Wednesday, February 11, 2009

Family Planning (no, not that kind)

Back when my youngest son was a toddler (he's now 38, so we're truly talking "back when"), our little family of four drove from Chicago to New Mexico to visit my parents and do a little skiing. Even after all these years, here's a few "highlights" I remember about that trip:

  • Our diaper-wearing toddler experiencing "stomach distress" on the drive out there, back before the days of "family changing tables" in every public restroom. As I recall, he--all of us, including the car--needed a bath by the time it was over, not just a diaper and clothing change.
  • How good it was to laugh and share with my folks; how glad they were to see us.
  • The pristine beauty of the ski slopes.
  • The hospital where they put the cast on my leg.
  • Watching my husband pack the car--ski equipment, suitcases and our oldest son--for the drive home without me. There was no way I could endure the trip.
  • Sitting in the bulkhead seat, battered leg extended in front of me, toddler trying to slide down my cast, PAIN, and the utter lack of help anyone (flight staff or seatmates) were willing to extend.
FACTOID: a toddler and a straight, casted leg do not both handily (or unhandily) fit in the lavatories in airplanes. Unless you've experienced this contortion, you can only imagine .... But don't. It will give you a headache.

My, how things have changed for family travelers. (Not including airline lavatories.) Sure, toddlers still get stomach distress in inconvenient places, and so do we. But these days, there are so many family-friendly resources--right down to those handy-dandy changing tables. Now, I marvel as I watch that same son disappear into the men's room with his daughter, who needs a diaper change, and think, HURRAY for PROGRESS! (Take that any way you like.)

If you travel with family (and even if you don't), check out this truly unique resource with an interesting concept: Not only do the seasoned traveler founders of the site (the Shonts and the Bergrens) offer superb and detailed first-person experience as it relates to their own family travels--complete with pictures, tips and a few warnings--but they also collect first-hand information from families who've ventured to all kinds of places (Petra, Nevis, Dracula's Castle to name a few), and from those who live in those places.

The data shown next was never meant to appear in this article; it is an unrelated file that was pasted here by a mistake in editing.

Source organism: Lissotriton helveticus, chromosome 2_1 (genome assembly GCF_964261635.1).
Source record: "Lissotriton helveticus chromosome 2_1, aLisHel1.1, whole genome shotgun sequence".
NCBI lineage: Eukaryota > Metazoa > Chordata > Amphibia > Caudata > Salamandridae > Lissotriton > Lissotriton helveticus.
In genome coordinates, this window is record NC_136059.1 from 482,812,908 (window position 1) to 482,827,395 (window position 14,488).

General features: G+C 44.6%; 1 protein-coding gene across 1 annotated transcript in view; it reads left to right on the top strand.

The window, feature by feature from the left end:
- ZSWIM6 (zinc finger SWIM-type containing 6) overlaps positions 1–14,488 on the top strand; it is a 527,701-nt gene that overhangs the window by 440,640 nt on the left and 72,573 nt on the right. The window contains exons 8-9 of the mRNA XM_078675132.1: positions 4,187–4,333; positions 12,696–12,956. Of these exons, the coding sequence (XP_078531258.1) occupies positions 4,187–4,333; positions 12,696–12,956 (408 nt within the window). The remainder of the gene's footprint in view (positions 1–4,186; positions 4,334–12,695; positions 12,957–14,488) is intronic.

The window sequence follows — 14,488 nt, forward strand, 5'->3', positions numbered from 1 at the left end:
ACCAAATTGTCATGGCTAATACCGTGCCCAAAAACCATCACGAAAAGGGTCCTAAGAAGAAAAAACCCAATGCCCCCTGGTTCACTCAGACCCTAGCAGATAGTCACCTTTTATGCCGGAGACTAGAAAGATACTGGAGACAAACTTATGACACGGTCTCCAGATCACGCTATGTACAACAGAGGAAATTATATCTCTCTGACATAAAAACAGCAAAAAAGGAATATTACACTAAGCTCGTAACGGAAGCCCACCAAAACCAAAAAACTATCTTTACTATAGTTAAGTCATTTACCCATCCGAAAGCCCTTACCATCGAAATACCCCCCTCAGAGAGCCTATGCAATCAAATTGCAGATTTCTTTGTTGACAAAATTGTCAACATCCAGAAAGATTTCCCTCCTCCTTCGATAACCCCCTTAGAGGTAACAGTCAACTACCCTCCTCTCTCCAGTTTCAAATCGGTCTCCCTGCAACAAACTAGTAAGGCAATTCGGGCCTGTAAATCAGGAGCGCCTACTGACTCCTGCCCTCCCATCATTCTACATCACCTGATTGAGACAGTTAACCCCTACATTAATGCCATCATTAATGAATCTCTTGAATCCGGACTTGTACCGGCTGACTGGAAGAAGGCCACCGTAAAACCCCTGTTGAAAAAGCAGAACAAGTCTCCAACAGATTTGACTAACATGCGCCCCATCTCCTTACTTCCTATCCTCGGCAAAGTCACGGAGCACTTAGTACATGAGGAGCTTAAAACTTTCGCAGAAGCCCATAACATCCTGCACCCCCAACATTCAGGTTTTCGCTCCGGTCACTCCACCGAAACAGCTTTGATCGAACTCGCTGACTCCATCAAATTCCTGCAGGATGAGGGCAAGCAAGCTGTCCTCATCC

Opening words on their "About Us" page: "We’re the Bergrens and the Shonts's, friends who dared to venture to Italy together and returned home better friends than ever (a feat in itself!). Our trip in Fall 2005 from Rome to Venice was fabulous, and only whet our appetite to travel more—and show our kids what it means to be a global citizen."

WORTH A REWIND OF A REREAD: " our kids what it means to be a global citizen." Now that, dear reader, is a worthy goal in and of itself!

Examples of helpful family hints in the travellogs [sic] section:

HOW TO HELP GROW THE NEW SITE: The Trip Advice page accepts shorter input from readers such as, "Share Knowledge. Think: Recommendations ('Do this!') & Warnings ('Avoid this...') Post as many as you would like." There's even a place to tell out-of-town visitors what they might want to do when they visit your home turf. invites you to send "postcards" from the best day of your trip and, like I said, to upload full-fledged family travellogs [sic]. Those posted are always well thought out and interesting (hint-hint); I haven't yawned once during a read. The folks running the site then vet and organize them.

Real people helping real people. Seems especially important when traveling with your family, and much more reliable than some of the come-hither information contained in glitzy brochures and souped-up travel sites that make everything appear so remarkable. Yes, I know, I KNOW that brochures and websites can also be highly spot-on and helpful, but when you're taking your munchkins along, you want to make sure.

So, you submit, the site organizes and grows, and we all read and benefit. You read before you travel, and maybe not only find a few out-of-the-way and uncommon gems, but you save yourself some headaches.

As they say, it's all good.

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